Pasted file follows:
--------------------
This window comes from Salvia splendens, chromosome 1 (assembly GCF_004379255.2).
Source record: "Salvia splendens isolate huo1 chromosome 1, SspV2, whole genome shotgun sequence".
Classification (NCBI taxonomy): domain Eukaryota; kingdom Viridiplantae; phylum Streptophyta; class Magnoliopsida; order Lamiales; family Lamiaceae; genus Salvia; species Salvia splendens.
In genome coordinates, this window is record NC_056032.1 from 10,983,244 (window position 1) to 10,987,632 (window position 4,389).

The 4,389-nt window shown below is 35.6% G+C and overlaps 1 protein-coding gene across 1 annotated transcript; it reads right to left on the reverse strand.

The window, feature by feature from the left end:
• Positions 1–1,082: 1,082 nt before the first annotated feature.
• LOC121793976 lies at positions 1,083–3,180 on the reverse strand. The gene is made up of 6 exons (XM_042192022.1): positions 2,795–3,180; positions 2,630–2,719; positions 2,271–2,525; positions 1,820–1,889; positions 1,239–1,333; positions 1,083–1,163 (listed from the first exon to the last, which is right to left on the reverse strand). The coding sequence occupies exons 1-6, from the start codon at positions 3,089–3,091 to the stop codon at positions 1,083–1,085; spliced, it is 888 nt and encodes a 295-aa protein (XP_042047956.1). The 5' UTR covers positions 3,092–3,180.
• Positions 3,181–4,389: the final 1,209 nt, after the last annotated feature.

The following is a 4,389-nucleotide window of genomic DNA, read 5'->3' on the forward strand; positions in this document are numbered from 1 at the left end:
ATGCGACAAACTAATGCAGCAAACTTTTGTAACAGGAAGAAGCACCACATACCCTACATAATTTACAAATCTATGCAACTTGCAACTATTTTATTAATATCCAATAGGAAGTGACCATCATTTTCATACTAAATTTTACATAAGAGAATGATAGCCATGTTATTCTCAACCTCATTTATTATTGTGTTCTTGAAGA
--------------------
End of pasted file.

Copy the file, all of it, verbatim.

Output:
This window comes from Salvia splendens, chromosome 1 (assembly GCF_004379255.2).
Source record: "Salvia splendens isolate huo1 chromosome 1, SspV2, whole genome shotgun sequence".
Classification (NCBI taxonomy): domain Eukaryota; kingdom Viridiplantae; phylum Streptophyta; class Magnoliopsida; order Lamiales; family Lamiaceae; genus Salvia; species Salvia splendens.
In genome coordinates, this window is record NC_056032.1 from 10,983,244 (window position 1) to 10,987,632 (window position 4,389).

The 4,389-nt window shown below is 35.6% G+C and overlaps 1 protein-coding gene across 1 annotated transcript; it reads right to left on the reverse strand.

The window, feature by feature from the left end:
• Positions 1–1,082: 1,082 nt before the first annotated feature.
• LOC121793976 lies at positions 1,083–3,180 on the reverse strand. The gene is made up of 6 exons (XM_042192022.1): positions 2,795–3,180; positions 2,630–2,719; positions 2,271–2,525; positions 1,820–1,889; positions 1,239–1,333; positions 1,083–1,163 (listed from the first exon to the last, which is right to left on the reverse strand). The coding sequence occupies exons 1-6, from the start codon at positions 3,089–3,091 to the stop codon at positions 1,083–1,085; spliced, it is 888 nt and encodes a 295-aa protein (XP_042047956.1). The 5' UTR covers positions 3,092–3,180.
• Positions 3,181–4,389: the final 1,209 nt, after the last annotated feature.

The following is a 4,389-nucleotide window of genomic DNA, read 5'->3' on the forward strand; positions in this document are numbered from 1 at the left end:
ATGCGACAAACTAATGCAGCAAACTTTTGTAACAGGAAGAAGCACCACATACCCTACATAATTTACAAATCTATGCAACTTGCAACTATTTTATTAATATCCAATAGGAAGTGACCATCATTTTCATACTAAATTTTACATAAGAGAATGATAGCCATGTTATTCTCAACCTCATTTATTATTGTGTTCTTGAAGA